Continue Research Experiment on Al Foil Experiment under Light Microscope Dusting Optics!

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Continue Research Experiment on Al Foil Experiment under Light Microscope Dusting Optics!

Post by TitritEL » Tue Sep 18, 2018 4:14 pm

Hello Everyone,

Updates on Research experiment Al foil under compound light microscope that I have been working on to understand Carbon contamination, Light source errors , optical artifacts of SEM loaded images to VM where we look for craters . This research experiment is on Copper as i promised to share , It is highlighting SEM Vs Light Microscope Resolution, wavelengths , And how the images of VM are being formed for us to spot the interstellar dust craters on foils.

It is all based on information a Mr.Zack has thought us last Tel-con on Electron Microscope technology , this Experiment Data, some research on the subjects and Results observed on Copper. I have fallen into Optical research as well while experimenting on this matter before Copper using Al foil which we have seen on First Experiment under light microscope produced some similar optical artifacts to SEM VM loaded images. All was a coincidence at first , this experiment explains why and even more discovery of finding Copper to fit optically as a possible better alternative foil material for projects involving naked eye focusing and browsing on VM Dusting!

The goal as duster from exploring two different foil materials under light microscope is for studying effects of light artifacts , and Improve our dusting experience on Stardust @ home project, who knows in future Copper could be the next used material in the Tray for Interstellar dust collection!
I have attached both Experiment Video and the hypothesis of why Copper foil could be more useful than Al foil for Interstellar Dust Projects in a simple Scientific method i tried come up with.

Copper Foil Under light Microscope Research Experiment: ...

Scientific Method Experiment Findings: ... in_Al_Foil

Thank You ,


Duster : Titrit EL

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Re: Continue Research Experiment on Al Foil Experiment under Light Microscope Dusting Optics!

Post by DanZ » Thu Oct 11, 2018 1:20 pm

Your desire to get to some answers here Fatima is truly commendable! Here now is a reply from Zack:
I really have to applaud Fatima's enthusiasm. She is quite correct that Cu could be a better (or at least complimentary) material for capturing dust.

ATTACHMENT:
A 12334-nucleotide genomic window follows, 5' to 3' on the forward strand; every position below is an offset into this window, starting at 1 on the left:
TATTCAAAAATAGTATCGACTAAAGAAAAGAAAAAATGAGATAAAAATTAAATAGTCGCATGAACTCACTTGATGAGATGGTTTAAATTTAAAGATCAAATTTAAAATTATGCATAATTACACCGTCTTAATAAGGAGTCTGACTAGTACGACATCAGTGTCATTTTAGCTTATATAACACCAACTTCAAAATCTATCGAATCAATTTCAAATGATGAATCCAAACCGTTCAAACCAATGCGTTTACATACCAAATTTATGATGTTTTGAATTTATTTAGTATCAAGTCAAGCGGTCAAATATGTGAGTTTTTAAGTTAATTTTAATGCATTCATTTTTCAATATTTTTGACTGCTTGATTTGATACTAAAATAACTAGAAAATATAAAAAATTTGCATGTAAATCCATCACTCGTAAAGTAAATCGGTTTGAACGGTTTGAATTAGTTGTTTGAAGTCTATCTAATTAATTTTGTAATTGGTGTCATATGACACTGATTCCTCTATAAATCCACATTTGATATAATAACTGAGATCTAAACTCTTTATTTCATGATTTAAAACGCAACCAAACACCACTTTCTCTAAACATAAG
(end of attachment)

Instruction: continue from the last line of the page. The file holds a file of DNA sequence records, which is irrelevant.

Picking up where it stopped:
It is worth noting that the Al foil wasn’t chosen for its optical properties. In fact, it wasn’t originally intended to capture dust at all and it was a bit of a surprise that it turned out to be such a good collector. Originally, the Al was just an engineering material for holding the aerogel tiles in the collector. Then folks started finding some cometary samples in it and “Hey! Some of the comet samples that hit the foils survived! We should investigate this!” Luck favors the prepared, right? It certainly favored us on this mission.

A future mission would likely use a mix of materials for both the soft (aerogel) and hard (foil) collectors including Cu, Al, and other more exotic substances.

One more advantage of Cu is that it is scientifically less interesting in cometary samples than Al. This is because Al is very abundant in many minerals, where Cu is more rare. For this reason it also makes a better capture surface. Cu can also be manufactured at very high purities.

The best option is to use many different collector materials so that you get to take advantages of the strengths of each.

We could also use a completely different kind of collector! She may want to check out some of the work we have been doing developing “spider web” collectors:

I would encourage her to get a couple meteorites from, for example, It is possible to get a more or less flat slice of a meteorite for $20 or so. These are really primo objects for study with optical microscopes. You can learn a lot from them. She can investigate polishing meteorites, and she will discover that when they are so smooth that the valleys become less than the wavelength of light, then suddenly the appearances of the materials change dramatically. Later she can make what are called “thin sections” (more advanced). With thin sections you can identify exact minerals and do lots of geology on meteorites. It’s amazing actually. Here is a picture of a thin section:


See what I mean? Yeah!



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Re: Continue Research Experiment on Al Foil Experiment under Light Microscope Dusting Optics!

Post by caprarom » Sun Oct 14, 2018 6:00 am

Beautiful, Zack!

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